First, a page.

Archive for  October 20th 2018

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DES MOINES, Iowa– Instead of enforcing the law, the Iowa Supreme Court says the Department of Transportation spent two years breaking the law.

The Iowa DOT could be forced to refund nearly 13,000 finds that were issued between 2014 and 2016.

In 2016, two separate drivers were ticketed by DOT officers for speeding in work zones in Warren County.

The drivers sued, they say it was not within the power of the DOT to issue speeding tickets.

Friday, the Iowa Supreme Court agreed, Justices unanimously ruled that the DOT had the power to issue citations for registration, size, weight load and operating authority violations.

The DOT released this statement saying:

“We are disappointed in the result of this decision. Public safety is best served when trained peace officers are able to respond to dangerous traffic events that occur in their presence, like speeding through a work zone with a revoked license ”.

– Andrea Henry Director, Strategic Communications & Policy

Brandon brown the attorney representing the plaintiffs said this ruling could pave the way for a class-action lawsuit he is working on that would require the DOT to reimburse drivers who paid those tickets.

“It’s important because every state agency has their own function and we have maintained that The Department of Public Safety because of a ruling made decades ago that public safety has the power to regulate traffic enforcement’s, its important so that every agency stays within their own boundaries,” attorney Brandon Brown said.

Brown says on average the tickets issued were about $150.00, some upwards of $1,000 because they were in construction zones.

Since this lawsuit, Iowa legislators passed a law in 2017 that prohibits the dot from handing out speeding tickets.

GUTHRIE CENTER, Iowa — Patrick Thompson has been sentenced to life in prison. Earlier this month, Thompson was convicted of two counts of first-degree murder and one count of first-degree arson, for intentionally setting a fire that killed his step-sister and her cousin.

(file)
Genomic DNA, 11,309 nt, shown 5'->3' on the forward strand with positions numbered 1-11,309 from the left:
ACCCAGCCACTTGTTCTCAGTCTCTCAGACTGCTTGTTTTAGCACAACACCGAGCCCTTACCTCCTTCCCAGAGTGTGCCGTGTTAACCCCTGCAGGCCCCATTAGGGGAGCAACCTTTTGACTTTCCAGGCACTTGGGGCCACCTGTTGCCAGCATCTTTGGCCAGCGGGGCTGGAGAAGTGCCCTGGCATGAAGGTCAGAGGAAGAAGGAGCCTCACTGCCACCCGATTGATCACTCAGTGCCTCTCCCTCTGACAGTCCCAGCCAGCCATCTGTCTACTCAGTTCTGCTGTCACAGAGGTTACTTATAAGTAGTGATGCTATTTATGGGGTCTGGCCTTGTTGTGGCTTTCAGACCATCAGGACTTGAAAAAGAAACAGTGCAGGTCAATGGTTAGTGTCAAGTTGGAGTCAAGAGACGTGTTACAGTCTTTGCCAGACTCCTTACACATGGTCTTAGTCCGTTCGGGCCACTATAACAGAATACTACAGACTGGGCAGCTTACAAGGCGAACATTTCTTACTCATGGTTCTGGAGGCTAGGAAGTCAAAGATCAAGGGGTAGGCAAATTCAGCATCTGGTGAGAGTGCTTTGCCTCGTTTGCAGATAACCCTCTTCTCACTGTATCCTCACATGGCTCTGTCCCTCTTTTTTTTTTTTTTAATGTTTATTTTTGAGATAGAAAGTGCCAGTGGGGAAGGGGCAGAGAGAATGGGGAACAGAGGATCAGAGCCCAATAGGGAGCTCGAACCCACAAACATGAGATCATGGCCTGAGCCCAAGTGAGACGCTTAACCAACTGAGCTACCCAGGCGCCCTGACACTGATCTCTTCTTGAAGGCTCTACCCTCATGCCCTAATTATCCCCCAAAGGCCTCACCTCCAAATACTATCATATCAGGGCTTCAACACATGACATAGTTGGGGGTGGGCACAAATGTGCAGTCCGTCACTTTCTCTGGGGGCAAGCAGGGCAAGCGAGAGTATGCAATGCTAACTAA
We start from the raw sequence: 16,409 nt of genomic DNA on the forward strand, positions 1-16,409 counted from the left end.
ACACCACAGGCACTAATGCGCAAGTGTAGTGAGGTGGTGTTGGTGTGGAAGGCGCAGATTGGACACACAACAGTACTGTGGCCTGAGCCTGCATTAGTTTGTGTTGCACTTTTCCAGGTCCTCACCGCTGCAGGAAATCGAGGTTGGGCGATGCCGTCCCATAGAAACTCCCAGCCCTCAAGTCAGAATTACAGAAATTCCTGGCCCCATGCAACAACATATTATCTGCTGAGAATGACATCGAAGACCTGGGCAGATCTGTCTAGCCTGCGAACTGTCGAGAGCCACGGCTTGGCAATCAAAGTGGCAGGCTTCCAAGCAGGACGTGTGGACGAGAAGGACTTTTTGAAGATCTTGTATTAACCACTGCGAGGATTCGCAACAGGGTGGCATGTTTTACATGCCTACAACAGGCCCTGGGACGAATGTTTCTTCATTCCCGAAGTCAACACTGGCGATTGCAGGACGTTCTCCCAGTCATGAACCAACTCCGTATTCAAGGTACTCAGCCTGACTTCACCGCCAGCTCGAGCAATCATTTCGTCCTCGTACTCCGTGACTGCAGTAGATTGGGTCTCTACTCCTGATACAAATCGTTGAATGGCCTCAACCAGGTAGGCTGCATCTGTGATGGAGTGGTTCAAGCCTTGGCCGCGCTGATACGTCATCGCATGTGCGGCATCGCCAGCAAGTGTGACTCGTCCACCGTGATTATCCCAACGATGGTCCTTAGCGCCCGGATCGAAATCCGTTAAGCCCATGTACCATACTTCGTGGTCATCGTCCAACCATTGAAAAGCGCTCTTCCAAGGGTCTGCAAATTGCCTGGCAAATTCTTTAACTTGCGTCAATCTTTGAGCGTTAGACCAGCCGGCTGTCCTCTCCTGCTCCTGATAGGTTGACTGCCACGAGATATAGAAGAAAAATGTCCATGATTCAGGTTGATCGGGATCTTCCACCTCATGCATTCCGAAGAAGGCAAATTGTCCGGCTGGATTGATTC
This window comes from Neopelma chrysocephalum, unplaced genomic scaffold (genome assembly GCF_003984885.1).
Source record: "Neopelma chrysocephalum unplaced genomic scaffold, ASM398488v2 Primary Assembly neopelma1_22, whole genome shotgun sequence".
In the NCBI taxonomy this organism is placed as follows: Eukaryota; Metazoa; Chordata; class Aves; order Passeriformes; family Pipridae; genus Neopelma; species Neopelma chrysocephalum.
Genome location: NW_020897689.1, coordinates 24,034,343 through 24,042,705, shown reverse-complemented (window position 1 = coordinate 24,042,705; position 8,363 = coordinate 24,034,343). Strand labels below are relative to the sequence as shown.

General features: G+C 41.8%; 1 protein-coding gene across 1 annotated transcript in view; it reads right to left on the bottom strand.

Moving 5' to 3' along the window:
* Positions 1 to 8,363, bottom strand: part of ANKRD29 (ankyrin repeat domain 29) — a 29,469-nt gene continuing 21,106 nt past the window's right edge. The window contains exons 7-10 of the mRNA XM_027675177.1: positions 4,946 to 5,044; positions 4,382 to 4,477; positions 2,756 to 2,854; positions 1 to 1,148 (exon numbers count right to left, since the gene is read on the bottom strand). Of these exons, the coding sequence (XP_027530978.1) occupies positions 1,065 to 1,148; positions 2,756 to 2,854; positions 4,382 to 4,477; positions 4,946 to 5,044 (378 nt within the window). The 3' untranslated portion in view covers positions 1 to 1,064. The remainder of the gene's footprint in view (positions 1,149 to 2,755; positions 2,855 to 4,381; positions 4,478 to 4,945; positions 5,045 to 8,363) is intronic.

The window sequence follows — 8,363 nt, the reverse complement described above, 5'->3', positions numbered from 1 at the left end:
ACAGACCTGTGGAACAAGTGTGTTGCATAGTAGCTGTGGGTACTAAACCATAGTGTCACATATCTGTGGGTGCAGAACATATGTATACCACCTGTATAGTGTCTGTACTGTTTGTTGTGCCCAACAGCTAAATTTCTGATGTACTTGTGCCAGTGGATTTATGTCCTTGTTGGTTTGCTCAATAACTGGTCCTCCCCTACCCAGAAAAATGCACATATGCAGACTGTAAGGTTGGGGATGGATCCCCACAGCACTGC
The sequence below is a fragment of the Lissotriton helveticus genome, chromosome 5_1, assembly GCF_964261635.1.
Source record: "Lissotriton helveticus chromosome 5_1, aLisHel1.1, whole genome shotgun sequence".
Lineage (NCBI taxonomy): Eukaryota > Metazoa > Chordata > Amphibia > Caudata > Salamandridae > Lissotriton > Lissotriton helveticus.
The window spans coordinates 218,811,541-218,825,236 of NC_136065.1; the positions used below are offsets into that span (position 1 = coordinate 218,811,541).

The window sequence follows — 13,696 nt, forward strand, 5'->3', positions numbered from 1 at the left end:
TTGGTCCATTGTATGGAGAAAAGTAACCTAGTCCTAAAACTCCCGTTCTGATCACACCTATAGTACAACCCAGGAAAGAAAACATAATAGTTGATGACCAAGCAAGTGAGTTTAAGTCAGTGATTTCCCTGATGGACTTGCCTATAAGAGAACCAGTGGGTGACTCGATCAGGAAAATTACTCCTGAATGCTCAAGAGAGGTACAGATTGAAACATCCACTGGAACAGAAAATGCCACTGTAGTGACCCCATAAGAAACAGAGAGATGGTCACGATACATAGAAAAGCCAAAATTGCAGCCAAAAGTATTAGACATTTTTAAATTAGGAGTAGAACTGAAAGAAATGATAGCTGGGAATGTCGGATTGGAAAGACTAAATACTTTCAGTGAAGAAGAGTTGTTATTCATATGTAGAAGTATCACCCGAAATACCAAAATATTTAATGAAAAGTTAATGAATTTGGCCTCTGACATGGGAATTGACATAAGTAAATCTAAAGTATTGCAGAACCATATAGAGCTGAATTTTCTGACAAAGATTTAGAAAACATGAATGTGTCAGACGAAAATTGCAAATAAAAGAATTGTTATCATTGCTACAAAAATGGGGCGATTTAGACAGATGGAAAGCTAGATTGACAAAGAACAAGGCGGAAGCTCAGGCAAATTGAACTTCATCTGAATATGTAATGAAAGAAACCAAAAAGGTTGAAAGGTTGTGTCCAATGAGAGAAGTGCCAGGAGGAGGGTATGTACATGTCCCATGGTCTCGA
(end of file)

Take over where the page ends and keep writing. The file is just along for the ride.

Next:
This morning, victim impact statements were read by family members of 12 year-old Melanie Paige Exline and her cousin, 16 year-old Shakiah Cockerham; the two girls that were killed in the May 15, 2017 Guthrie Center house fire. The victim impact statements focused on what Patrick Thompson’s actions took away.

“Your poison has spread through this family so quick, and it’s time to put a stop to it,” said Dalton Exline, Paige’s brother. “You have taken very important people from me, who cannot be replaced; my little sisters. I am their older brother and was supposed to protect them from people like you.”

17 year-old Cheyanne Exline wept as she told Thompson directly just how much pain he has caused in her and her family.

“My life changed forever on the day of May 15, 2017, all because of your actions,” said Cheyanne. “Shakiah Cockerham wasn`t just my cousin. She was my sister, my best friend, and cousin, all in one. You took away everything that meant the most to me…Melanie Paige Exline, my beautiful, kind-hearted, free-spirited sister, had been victimized by family members and it makes me sick. But, more than that, my sister, who had been bullied in school and sexually abused, was getting a new start in life and you took that away from her.”

When District Court Judge Brad McCall asked Thompson if he had anything to say, Thompson said “no.”

But Judge McCall had some things he wanted to say to Thompson.

“You were convicted because the Attorney General`s Office did an excellent job in presenting the evidence to those 12 jurors, who decided beyond any reasonable doubt that you did exactly what the state accused you of doing,” said McCall. “And, I share in that opinion wholeheartedly. I simply can’t imagine what is going on in your head that would allow you to plan and carry out the horrific acts that you did.”